Ten Great State Parks: Great Plains
Ten Great State Parks: Great Plains
What state park would you enjoy visiting the most?
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Crazy Horse Monument
Mushroom Rock State Park, Kansas. This tiny state park of 5 acres in the Smoky Hills preserves the eponymous shaped sandstone rock formed when the capstone resisted erosion relative to the rock strata below it. Kansas has other significant residual rock formations which are more spectacular but representative of the same geological process which shaped Mushroom Rock including Castle Rock, Monument Rocks, and Rock City all of which are not in state parks.
Lake Scott State Park, Kansas. Seemingly uninspiring from the name, a closer look at this park reveals two very interesting sites, one historic the other natural. The 1,020 acre state park contains a natural spring-fed lake, rare in Kansas, surrounded by canyons and bluffs. This oasis provides shelter for deer, bobcat, wild turkey, and even beaver. Historically, the park protects the remains of the only known Indian Pueblo in the state, known as El Cuartelejo, and the northernmost of its kind in the country. Taos Pueblo Indians, escaping the Spanish, built the settlement in either 1664 or 1696.
Chadron State Park, Nebraska. Close to Fort Robinson State Park, in Nebraska’s northwest quarter is Chadron State Park. Set within the Nebraska National Forest and in the Pine Ridge region, Chadron State Park was established in 1921 and is Nebraska’s oldest state park covering 974 acres. Camping and boating are popular activities as is hiking among the scenic pine clad bluffs.
Fort Robinson State Park, Nebraska. Set in the scenic Pine Ridge region of northwestern Nebraska this state park has both historical and geographical significance. Named after the army post which was established here in 1873, Fort Robinson was an important post in the battles between the U.S. Army and Lakota Sioux. It was here that Crazy Horse was killed in 1877. The ponderosa pine covered hills and ridges among the parks 2,500 acres harbor wild turkey, elk, mule deer, and bighorn sheep.
Smith Falls State Park, Nebraska. This fine cascade in the Sand Hills along the Niobrara River National Scenic River is the state’s tallest at 63 feet. The canyon into which it falls provides a cool oasis for aspen and birch trees which typically don’t grow this far south. The falls are easily accessible by footbridge and a path.
Fort Ransom State Park, North Dakota. Beautifully wooded and hilly Fort Ransom State Park was established in 1979 to preserve and celebrate the state’s pioneer heritage. The scenic backdrop is more than just a distraction from appreciating the historical significance of the early homesteaders as the 950 acre park is along one of North Dakota’s Scenic Byways and Backways and contains 15 miles of trails for hiking, biking, skiing, and horse-back riding. In addition to the two original homestead houses which date from the 1870s and 1880s the park also preserves the remains of the Mound Builders who inhabited this area as early as 8,000 year before present.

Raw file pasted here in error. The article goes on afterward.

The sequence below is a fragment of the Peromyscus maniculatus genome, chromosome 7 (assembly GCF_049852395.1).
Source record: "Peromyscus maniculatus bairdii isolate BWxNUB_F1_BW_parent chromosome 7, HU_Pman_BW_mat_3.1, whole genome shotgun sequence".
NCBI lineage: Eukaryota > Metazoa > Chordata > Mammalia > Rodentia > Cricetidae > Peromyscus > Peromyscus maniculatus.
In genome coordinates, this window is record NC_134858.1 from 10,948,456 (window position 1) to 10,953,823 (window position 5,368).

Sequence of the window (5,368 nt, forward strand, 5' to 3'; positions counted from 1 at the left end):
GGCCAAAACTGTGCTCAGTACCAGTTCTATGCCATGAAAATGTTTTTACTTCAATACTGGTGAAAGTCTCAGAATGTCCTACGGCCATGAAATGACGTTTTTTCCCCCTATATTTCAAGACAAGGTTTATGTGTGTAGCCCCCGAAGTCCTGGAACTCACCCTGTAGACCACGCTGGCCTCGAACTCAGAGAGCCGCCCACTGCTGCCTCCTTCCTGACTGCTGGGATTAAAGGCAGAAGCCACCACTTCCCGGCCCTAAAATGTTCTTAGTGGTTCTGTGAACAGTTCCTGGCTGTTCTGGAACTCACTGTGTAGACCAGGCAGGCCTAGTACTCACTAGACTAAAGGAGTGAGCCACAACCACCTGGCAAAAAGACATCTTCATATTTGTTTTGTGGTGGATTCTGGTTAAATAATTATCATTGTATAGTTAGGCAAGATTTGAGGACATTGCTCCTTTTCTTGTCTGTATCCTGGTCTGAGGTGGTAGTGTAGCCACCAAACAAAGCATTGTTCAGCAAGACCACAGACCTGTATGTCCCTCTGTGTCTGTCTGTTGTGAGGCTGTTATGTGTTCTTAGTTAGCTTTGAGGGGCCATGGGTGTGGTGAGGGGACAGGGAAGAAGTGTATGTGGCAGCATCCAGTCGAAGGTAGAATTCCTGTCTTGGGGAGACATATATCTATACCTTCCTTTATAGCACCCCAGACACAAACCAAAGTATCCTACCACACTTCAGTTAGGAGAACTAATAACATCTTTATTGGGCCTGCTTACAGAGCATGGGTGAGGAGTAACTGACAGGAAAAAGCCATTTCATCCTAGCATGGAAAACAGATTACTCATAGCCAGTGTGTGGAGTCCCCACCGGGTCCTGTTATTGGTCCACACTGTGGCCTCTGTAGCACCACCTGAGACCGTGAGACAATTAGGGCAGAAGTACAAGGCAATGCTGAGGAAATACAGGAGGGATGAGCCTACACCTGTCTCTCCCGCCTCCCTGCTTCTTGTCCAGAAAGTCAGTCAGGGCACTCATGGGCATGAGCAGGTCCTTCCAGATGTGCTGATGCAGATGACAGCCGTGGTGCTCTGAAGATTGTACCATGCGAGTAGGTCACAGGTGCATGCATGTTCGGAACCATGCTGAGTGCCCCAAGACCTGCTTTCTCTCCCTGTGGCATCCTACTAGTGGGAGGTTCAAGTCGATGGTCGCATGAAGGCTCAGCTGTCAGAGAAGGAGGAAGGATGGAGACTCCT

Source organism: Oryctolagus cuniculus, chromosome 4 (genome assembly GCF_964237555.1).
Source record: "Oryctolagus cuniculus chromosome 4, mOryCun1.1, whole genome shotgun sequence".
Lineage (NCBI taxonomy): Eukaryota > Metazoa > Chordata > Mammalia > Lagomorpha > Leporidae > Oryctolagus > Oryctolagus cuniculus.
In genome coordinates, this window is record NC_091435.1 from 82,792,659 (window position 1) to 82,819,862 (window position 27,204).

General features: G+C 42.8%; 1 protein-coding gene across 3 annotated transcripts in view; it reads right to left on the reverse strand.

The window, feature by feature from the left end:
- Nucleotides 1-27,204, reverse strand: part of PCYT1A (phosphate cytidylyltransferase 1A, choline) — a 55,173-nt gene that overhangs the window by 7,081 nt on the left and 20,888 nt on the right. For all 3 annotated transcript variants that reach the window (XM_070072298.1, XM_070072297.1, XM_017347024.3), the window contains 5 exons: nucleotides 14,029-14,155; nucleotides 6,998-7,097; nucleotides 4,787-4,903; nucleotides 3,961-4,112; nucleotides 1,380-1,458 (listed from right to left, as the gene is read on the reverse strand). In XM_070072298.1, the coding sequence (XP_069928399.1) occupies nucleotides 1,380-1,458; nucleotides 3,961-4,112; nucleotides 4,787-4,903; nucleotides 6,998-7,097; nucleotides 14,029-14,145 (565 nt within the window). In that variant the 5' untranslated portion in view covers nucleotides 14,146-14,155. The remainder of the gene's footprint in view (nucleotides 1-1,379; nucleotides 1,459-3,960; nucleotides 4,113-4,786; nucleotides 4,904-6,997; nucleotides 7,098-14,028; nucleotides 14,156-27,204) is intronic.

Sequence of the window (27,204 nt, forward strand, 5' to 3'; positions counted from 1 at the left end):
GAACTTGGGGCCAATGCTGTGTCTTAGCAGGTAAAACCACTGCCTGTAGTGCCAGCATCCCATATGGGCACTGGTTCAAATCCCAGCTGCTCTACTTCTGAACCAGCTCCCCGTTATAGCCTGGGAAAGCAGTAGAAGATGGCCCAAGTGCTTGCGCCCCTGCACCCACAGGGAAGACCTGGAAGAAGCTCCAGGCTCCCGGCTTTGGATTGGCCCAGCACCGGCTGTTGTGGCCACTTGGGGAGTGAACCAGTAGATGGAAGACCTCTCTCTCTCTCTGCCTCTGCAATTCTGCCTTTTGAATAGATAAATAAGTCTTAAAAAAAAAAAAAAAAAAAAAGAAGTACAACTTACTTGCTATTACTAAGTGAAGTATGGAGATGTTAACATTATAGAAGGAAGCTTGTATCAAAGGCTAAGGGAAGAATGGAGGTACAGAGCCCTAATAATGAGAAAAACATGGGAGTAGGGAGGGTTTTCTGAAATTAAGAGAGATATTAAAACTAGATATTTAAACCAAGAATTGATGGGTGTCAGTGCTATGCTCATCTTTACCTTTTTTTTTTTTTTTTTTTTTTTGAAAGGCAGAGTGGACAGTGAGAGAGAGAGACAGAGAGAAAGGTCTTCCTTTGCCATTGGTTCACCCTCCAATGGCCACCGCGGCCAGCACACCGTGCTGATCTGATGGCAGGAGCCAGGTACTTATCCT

Little Missouri State Park, North Dakota. Set in the badlands in the western part of the state this 4,592 acre park is mostly accessible by foot or horseback with 47 miles of trails. There is camping and trailer hookups but the facilities are primitive and without amenities. Located near Theodore Roosevelt National Park, this is a wild and remote niche.
Bear Butte State Park, South Dakota. Known as Matho Paha in Lakota, Bear Butte is visible for miles and easily recognizable from I-90. This conical mountain, which rises in isolation near the Black Hills, reaches 4,426 feet at its highest and gains more than 1,000 feet above the plains formed from an igneous intrusion millions of years ago and sacred to Native Americans. Hiking trails led to the summit and the state park has a large herd of bison buffalo.
Custer State Park, South Dakota.Custer State Park is the meeting place of the prairie and Black Hills ecosystems and is one of the most beautiful state parks in the nation and also one of the largest at 71,000 acres. Elevations range from 3,000 to 6,023 feet at the top of Mount Coolidge. Beautiful prairie intermingles with ponderosa pine and aspen but one of the great assets of this park is the wildlife loop and the wildlife. Besides a large herd of bison, pronghorn, elk, and prairie dog are numerous. Nearby Wind Cave and Badlands National Park and Mount Rushmore make this park heavily visited in the summer. The impressive granite spires known as the Needles are not to miss and best viewed from hiking paths near Sylvan Lake where there is also a trailhead to Harney Peak, the state’s highest point.
Palisades State Park, South Dakota. Located in the southeast corner of South Dakota Palisades State Park, the state’s second smallest at 157 acres, is famous for its 50 foot tall quartzite rocks which tower above Split Rock Creek. The rock formations are 1.2 billion years old. The park is popular with canoers and kayakers who can view the rock formations from the water as well as rock climbers as the formations offer the best climbing opportunities in the state outside of the Black Hills. Camping and cabins are available at this park which is open year round. Similar geological features such as Devil’s Gulch are nearby and worth a visit.